5 Things Everyone Should Know About Breast/Chest Cancer

We can’t just stop having these conversations at the end of October.

Photo by iStock

When was the last time you checked your breasts/chest for lumps or changes? When was the last time you got a mammogram? Sometimes dealing with our physical health can feel intimidating and scary—especially considering health insurance, or lack thereof, which is a reality for many LGBTQ people. Breast/chest cancer awareness needs to expand beyond simply the month of October. While it is vital to bring more awareness to this disease and ensure that people at risk have all the information they need about screening, we can’t just stop having these conversations at the end of October.

GO spoke with Juliet Widoff, MD at Callen-Lorde Community Health Center, to better understand what preventive care we can all be doing around breast/chest cancer.

1. Frequency of mammograms depends on health risk

“Recommendations differ depending on who you go to for your guidance and the best recommendations take individual risk into consideration and thus involve a discussion with a provider who knows your personal and family medical history,” Widoff says. Some people are at higher risk for breast/chest cancer: for example, if it is a disease that runs in your maternal familial line, meaning your mother or grandmother had breast cancer, you are likely at higher risk. For folks at normal risk, Widoff recommends getting a mammogram every two years from the ages of 50 to 75. “More frequent mammography and an earlier starting age may be appropriate for folks with higher risk.”

2. Every gender is at risk

Everyone is at risk for breast/chest cancer. This disease does not discriminate based on gender. “0.5-1.0 percent of all breast cancers occur in folks who are identified as male,” Widoff tells GO. More specifically, trans men, women, and GNC folks are also at risk. “As with all issues regarding trans health, we do not have great, long-term studies which give us lots of robust data on outcomes and what studies there are have some issues in terms of general applicability,” Widoff says.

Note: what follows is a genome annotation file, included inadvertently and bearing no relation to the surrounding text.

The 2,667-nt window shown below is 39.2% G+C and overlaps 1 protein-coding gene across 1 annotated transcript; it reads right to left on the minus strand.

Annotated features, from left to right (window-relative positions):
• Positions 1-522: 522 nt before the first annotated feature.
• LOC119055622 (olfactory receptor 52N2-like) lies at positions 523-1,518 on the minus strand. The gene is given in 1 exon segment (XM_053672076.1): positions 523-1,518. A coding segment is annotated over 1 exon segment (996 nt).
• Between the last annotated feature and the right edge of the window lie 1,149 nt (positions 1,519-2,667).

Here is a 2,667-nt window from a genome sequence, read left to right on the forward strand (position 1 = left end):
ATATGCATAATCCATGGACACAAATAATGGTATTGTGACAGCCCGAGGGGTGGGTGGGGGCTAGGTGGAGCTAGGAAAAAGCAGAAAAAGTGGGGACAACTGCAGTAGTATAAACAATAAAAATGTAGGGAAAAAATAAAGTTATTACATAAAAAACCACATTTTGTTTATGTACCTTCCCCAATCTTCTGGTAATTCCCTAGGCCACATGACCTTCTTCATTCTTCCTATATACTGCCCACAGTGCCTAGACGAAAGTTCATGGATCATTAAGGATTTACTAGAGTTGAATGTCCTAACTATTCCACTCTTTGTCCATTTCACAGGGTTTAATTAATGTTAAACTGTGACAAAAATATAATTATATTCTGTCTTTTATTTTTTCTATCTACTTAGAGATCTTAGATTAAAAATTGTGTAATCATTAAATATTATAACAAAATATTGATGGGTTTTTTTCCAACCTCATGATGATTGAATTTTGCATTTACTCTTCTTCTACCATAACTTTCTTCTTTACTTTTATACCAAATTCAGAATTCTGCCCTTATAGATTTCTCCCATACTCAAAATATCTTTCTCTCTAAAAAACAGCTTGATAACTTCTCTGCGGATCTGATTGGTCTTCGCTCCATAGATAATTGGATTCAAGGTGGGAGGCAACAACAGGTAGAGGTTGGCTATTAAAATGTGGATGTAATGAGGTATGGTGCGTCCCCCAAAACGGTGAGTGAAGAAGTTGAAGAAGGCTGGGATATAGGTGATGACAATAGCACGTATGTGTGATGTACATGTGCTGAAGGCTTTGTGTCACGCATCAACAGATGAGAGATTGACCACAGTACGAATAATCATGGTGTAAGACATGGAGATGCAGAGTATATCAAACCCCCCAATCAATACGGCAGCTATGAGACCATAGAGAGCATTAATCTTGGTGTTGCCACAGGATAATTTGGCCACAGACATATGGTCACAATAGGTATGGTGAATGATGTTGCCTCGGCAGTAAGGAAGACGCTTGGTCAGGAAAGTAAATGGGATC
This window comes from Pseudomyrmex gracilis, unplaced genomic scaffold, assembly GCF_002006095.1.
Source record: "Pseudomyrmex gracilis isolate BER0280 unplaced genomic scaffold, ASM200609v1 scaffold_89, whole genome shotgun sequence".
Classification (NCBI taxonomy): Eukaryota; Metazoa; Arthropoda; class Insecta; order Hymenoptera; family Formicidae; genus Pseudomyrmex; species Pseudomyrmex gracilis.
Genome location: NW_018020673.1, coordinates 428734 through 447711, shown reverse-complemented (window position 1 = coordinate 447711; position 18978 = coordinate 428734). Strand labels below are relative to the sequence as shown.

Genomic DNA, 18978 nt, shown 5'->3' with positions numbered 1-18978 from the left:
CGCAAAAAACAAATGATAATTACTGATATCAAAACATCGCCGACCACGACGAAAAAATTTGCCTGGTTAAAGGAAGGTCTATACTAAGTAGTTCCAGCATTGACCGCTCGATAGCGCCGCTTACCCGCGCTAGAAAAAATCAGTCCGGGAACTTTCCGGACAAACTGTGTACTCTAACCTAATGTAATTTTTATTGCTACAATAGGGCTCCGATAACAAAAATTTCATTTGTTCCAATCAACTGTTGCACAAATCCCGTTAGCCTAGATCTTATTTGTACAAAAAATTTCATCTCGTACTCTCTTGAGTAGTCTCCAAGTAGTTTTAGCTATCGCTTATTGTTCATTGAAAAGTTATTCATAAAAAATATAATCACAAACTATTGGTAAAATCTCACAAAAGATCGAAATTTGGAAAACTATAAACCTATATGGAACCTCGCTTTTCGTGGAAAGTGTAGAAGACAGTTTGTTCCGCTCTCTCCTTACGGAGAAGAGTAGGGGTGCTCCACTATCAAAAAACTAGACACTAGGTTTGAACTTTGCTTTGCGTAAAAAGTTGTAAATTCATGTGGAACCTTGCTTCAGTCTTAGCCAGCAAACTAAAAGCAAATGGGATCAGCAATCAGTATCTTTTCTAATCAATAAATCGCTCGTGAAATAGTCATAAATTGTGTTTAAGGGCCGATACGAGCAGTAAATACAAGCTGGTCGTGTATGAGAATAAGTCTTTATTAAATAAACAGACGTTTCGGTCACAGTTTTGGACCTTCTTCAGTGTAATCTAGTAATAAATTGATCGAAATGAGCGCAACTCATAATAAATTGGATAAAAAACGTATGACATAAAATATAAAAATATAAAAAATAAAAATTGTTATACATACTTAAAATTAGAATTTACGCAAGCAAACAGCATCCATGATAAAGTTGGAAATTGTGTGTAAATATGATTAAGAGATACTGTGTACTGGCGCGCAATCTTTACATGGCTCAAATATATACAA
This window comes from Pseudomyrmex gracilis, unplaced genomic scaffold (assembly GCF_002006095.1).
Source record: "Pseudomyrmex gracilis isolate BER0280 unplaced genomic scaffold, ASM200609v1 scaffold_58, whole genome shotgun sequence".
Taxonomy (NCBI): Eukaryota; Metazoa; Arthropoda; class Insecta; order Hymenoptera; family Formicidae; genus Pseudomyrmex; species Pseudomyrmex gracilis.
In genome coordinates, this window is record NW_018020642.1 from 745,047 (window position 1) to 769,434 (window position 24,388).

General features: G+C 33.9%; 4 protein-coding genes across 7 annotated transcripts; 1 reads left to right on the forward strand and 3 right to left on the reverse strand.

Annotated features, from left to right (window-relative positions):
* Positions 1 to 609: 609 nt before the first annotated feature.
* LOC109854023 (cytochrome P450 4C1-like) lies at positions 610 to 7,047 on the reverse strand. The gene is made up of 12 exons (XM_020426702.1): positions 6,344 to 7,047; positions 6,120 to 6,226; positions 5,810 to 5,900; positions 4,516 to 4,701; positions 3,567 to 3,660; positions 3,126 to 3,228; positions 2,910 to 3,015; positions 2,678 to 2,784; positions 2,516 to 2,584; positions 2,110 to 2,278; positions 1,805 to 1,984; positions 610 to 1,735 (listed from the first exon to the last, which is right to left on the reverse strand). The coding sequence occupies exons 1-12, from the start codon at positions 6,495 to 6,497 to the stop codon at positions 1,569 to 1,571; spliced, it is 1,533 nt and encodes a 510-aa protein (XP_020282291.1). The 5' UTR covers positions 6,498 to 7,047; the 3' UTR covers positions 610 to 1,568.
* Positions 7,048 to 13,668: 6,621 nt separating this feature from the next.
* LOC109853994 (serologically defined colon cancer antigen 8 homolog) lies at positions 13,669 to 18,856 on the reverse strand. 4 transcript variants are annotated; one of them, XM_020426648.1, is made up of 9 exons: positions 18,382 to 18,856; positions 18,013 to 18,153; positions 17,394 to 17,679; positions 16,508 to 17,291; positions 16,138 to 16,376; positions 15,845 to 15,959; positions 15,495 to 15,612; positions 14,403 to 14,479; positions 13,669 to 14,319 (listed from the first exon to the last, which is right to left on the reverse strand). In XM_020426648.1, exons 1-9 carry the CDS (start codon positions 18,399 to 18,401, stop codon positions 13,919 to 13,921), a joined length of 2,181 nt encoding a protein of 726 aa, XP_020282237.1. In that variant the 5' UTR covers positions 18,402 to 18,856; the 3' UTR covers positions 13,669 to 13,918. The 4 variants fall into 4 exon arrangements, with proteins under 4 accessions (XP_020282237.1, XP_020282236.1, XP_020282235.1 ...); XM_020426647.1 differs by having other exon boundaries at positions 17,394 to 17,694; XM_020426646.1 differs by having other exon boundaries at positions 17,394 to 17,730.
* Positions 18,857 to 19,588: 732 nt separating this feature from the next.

“One of the difficulties with making general statements about risks for trans folks is that there is no one way to be trans in this world, folks start hormones at different times in their lives (or not at all), have gender-affirming surgeries at different times in their lives, and all of this may affect risk. WPATH does not provide specific guidance for screening recommendations. I think the most important message we can provide folks with is that everyone has some risk and it’s important to have discussions about this with a medical provider.”

3. At-home self-exams do not improve outcomes

“At-home self-exams have not been shown to improve outcomes,” Widoff reports. This was the most shocking bit of information Widoff shared with GO as I feel like I’m always seeing people advocate for self-exams to check for early signs of breast/chest cancer. “That being said, there is minimal harm to doing a self-exam and some possible benefit.” You can find online guides to doing your own self-exam here.

4. Self-exams can help you get to know your body

While doing self-exams isn’t the best preventive care—as by the time you find a lump, the cancer is usually pretty advanced—there are some ways in which it can help. Self-exams help you get to know your body’s status quo. Pay attention to the size, shape, and texture of your nipples and breasts.”I think it is never too early to get to know your body and understand what is normal for you,” Windoff tells GO. Every body has its own unique ebb and flow, get to know yours better and pay attention to any changes.

5. Early signs of symptoms are not clearly recognizable

“The reason we recommend screening tests (a test done before someone has any signs or symptoms of a disease) for breast cancer is that there are not usually early signs and symptoms which are clearly recognizable,” Widoff says. In reality, by the time people have symptoms, the cancer is usually fairly advanced.

Talk to your friends and your community about the last time they went in for a screening. Maybe have a buddy system. Being queer and going to the doctor has its own set of barriers when it comes to fear of discrimination or not being listened to. But queer and trans health matters.